The Epigenome is a combination of many chemicals/proteins that are used to suppress or express (control) certain genes in a genome . They maintain control of the genome by the use of methylation and the particular properties of histones . Unlike the Genomic of organisms, epigenomic modification isn’t permanent allowing more adaptivity and flexibility to new environmental and lifestyle . Epigenomic modifications don't physically change the genetics of the organism but like genomics, can be passed down for many generations. Alteration of the epigenome is mainly seen in specialised cells to make them efficient in their function (this is done so by the process of deactivating/reactivating gene sequences in the genome) .
Influencers of the Epigenome
- The DNA of an organism is compacted into the cell using histones . Histone influence epigenomics by modifying the degree of expression/inhibition of a specific gene depending on the tension of the DNA around them. DNA that is wrapped tighter around the histones has a more inhibitory factor of gene expression due to the genes being unavailable to modify leaving them in a deactivated response. Genes that are loosely wrapped histones are open for modification by methylation and so are often activated and deactivated due to environmental stimuli.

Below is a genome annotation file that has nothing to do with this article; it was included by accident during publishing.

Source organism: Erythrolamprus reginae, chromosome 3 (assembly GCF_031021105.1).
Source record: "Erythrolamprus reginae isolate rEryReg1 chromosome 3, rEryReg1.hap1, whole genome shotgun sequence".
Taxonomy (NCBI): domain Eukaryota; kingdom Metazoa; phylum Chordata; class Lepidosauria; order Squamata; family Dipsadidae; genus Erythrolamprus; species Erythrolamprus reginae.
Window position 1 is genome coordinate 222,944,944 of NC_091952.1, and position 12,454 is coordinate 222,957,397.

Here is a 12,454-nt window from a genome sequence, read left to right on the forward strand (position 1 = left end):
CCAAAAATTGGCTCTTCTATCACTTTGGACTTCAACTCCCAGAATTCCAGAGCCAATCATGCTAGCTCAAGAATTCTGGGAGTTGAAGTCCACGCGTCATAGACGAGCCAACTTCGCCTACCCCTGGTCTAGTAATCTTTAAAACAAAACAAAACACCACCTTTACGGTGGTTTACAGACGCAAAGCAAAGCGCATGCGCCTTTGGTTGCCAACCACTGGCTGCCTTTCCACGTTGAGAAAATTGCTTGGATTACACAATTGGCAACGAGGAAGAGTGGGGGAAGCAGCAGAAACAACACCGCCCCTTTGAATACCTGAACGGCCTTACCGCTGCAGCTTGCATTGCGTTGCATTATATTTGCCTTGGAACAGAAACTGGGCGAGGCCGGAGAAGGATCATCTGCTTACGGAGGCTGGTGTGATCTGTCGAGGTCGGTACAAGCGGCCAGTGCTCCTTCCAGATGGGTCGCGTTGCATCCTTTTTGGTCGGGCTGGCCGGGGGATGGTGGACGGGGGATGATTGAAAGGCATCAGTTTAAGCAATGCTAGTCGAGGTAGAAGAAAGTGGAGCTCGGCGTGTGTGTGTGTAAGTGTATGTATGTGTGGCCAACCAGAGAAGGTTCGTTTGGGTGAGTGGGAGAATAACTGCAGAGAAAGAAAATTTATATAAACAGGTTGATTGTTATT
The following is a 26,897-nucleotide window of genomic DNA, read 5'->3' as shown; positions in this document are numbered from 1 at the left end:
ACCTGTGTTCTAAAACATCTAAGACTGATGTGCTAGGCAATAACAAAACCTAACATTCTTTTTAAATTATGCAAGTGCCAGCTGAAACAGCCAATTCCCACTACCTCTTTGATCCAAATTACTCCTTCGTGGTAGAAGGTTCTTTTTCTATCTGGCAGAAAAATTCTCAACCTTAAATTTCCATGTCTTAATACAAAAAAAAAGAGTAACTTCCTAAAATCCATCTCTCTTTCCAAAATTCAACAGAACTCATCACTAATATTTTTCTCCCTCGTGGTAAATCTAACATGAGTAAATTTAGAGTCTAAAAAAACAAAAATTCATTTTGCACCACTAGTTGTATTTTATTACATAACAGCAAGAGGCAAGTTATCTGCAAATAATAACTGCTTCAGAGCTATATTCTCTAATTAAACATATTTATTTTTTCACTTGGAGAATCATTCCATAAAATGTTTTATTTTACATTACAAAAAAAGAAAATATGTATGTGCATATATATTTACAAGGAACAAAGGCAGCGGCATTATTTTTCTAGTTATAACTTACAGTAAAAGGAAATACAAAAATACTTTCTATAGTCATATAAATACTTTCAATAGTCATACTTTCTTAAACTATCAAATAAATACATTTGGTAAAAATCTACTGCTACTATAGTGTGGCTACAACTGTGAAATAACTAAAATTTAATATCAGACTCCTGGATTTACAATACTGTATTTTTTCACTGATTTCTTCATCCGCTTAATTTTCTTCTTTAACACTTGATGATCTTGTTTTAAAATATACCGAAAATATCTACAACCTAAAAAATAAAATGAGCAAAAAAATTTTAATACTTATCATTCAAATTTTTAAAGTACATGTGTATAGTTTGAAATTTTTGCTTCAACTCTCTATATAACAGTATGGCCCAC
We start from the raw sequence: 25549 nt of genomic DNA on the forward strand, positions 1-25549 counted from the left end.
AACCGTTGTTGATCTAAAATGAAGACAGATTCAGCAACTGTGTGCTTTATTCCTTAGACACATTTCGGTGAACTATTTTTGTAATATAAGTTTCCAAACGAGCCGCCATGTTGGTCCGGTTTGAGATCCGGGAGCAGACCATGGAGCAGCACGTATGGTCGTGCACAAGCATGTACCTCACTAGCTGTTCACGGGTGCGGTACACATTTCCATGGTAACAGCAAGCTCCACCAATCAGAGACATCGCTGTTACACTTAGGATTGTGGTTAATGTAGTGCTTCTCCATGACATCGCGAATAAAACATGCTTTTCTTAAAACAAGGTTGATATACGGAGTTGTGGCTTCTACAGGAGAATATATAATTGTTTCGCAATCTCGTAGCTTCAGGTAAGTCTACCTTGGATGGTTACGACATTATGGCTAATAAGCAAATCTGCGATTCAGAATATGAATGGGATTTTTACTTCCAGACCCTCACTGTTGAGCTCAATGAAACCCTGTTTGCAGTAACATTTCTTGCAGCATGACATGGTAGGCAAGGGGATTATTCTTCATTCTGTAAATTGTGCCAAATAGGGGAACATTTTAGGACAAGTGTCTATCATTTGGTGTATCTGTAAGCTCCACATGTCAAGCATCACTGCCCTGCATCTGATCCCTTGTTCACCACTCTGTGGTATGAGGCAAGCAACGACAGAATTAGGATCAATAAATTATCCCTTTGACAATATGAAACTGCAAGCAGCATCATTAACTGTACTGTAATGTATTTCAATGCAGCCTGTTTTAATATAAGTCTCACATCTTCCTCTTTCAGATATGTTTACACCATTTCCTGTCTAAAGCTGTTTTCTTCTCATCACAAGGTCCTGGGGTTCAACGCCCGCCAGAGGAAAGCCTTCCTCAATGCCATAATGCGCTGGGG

- Methylation is the "switch" function of epigenomics. This is due to the methyl group joining to the histone/gene forming an epigenetic tag on it cause the total activation or deactivation of the gene . These tags bind to the promoters of some influencing an inhibitory response preventing further transcription of the gene .
- ↑ 1.0 1.1 1.2 1.3 1.4 National Human Genome Research Institute, Epigenomics, April 1st 2016, citied 16th November 2017, https://www.genome.gov/27532724/epigenomics-fact-sheet/
- ↑ 2.0 2.1 2.2 Nature Education, Epigenomics: The New Tool in Studying Complex Diseases, 2008, citied 16th November 2017, https://www.nature.com/scitable/topicpage/epigenomics-the-new-tool-in-studying-complex-694#